Devoted to the Propagation and Defense of New Testament Christianity
March 6, 1952

Some Important Problems

Clarence C. Gobbel. Tempe. Arizona

It is gratifying to hear and know of the continued growth of the many congregations in the South and Southwest. The growth has been so rapid, and attendance has increased to the point that an extra service is held each Sunday morning to accommodate the audiences. And when this situation exists, we usually find a membership of 400 or more, meeting in a house that will correctly care for better than 850 members, which in itself constitutes a large and useable membership. The question is: What should be done to relieve such a situation? Of course, there are two things which can be done. A larger, more commodious, and expensive building can be built so that a still larger membership can be centralized under the same set up, and probably in the same location. Or, the congregation can "swarm," and a hundred or more, can go to a different section of the city and build another house that will accommodate 400 or more members.

In all too many instances, the elders decide to build a larger building and keep the membership in the same location. But when they do it means: (1) A large expenditure of money for a larger, more ornate building, as well as a profitable loss in the disposition of the old one. (2) It means a still larger membership, centralized and concentrated under the leadership of the same group of elders, who are probably already cumbered about with more than they can do to keep a smaller membership busy even a part of the time. (8) It usually means a greater degree of show, and fashion of dress, so that members in the still poorer class will feel that they are barred from its meetings.

On the other hand let's notice some of the advantages in beginning another congregation in a different section of the city. (1) Much money could be saved by building a smaller building in a different section, and continuing to use the same building for the old congregation. (2) Beginning a new congregation in a new section of town gives a wonderful opportunity of reaching new people with the gospel, that might not otherwise be reached. (3) In the two smaller congregations, added opportunities of using more of the members in its work is at once apparent. (4) It has been my experience that within a few years, both congregations will be as large as the one formerly was. Whereas it isn't likely that one large congregation would double its membership in the same length of time.

After all there is about one reason that can be honestly given for elders wanting to keep all in one place, and have a large oversize group, and that is for the popularity, splendor, and impression it may have on the outside world, of being able to boast in a large membership. Of course, this may never be acknowledged by such an eldership, but what other reason can be given?

Some other things which seem to be a little out of balance that it might be well to mention. During the period of the last few years, many young men, and women have volunteered, and are being paid to go across the sea. To Europe, Japan, and Africa for gospel preaching and teaching work This is a fine thing, if and as everything else is being done in the right manner. Many congregations have been, and continue to be willing to bear their support while they give their time to teaching in these foreign places. Please understand that I am happy to see the good work done, and the many people who are being led to obey the gospel is indeed a fine thing, and is as it should be. But let's suppose a moment. How many preachers and their families would have consented to move to some large city here in the States, and given their full time to preaching the gospel here in the homeland, for the same salaries they receive overseas? It is highly probable that several would have been very glad to do just this; in fact several preachers are doing it today. But on the other hand, would as many congregations have given as much of their monies to the support of these preachers had they stayed in the States! Though it is true that hundreds have been baptized in the European work, but there are dozens of workers being supported by home churches while they are so occupied. That is so far as I am informed, perfectly all right. But on the other hand, should some large congregation select some city of 50,000 to hundreds of thousands here in the States, where the gospel has not been preached, or where but few are trying to maintain the work, and send out dozens of families, and concentrate them there for five or ten years, the same amount of good could probably be done. But can we find where that is true? Yes, I know that as many as two families have been sent to large localities, and are being supported by well-established congregations. But would these same churches consider the sending of dozens, or hundreds to such a place? Isn't it true that the cry would go up—"Why that would be a waste of time and money to put that many in that field." And would no doubt say: "If one or two preachers and their families can't get the work done, it can't be done."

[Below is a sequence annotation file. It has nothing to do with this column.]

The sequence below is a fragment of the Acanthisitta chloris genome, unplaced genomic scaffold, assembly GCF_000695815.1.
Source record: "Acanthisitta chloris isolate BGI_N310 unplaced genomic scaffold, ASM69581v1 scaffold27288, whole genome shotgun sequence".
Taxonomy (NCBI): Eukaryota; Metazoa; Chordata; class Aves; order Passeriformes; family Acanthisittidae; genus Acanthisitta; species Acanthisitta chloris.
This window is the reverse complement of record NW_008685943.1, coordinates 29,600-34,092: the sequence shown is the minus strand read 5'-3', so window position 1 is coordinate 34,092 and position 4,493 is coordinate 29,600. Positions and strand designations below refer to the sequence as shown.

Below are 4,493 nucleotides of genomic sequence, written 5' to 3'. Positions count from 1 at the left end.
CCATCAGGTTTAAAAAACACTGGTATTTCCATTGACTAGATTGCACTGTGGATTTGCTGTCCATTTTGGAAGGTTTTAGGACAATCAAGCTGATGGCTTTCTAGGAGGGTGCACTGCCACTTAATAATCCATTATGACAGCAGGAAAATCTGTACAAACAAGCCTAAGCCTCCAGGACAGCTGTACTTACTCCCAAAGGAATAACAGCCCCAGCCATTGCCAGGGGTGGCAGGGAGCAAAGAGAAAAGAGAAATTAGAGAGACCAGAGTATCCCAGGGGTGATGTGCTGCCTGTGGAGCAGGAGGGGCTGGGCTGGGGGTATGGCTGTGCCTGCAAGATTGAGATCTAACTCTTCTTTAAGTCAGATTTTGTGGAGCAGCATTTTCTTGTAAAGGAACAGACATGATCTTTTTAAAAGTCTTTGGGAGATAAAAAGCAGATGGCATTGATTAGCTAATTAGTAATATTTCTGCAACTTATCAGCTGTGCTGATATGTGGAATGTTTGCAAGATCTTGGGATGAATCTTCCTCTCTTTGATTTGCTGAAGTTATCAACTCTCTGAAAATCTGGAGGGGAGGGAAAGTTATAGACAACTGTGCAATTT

Brethren, maybe I am wrong. I have been before. But after all a lot of this "foreign mission work" has gained a lot of supporters because of the large amount of publicity that has been given it. Maybe there is not quite so much glamour and popularity to a preacher and family being sent to some western city, destitute of the truth, as there is to their going to some distant-field! Think about it!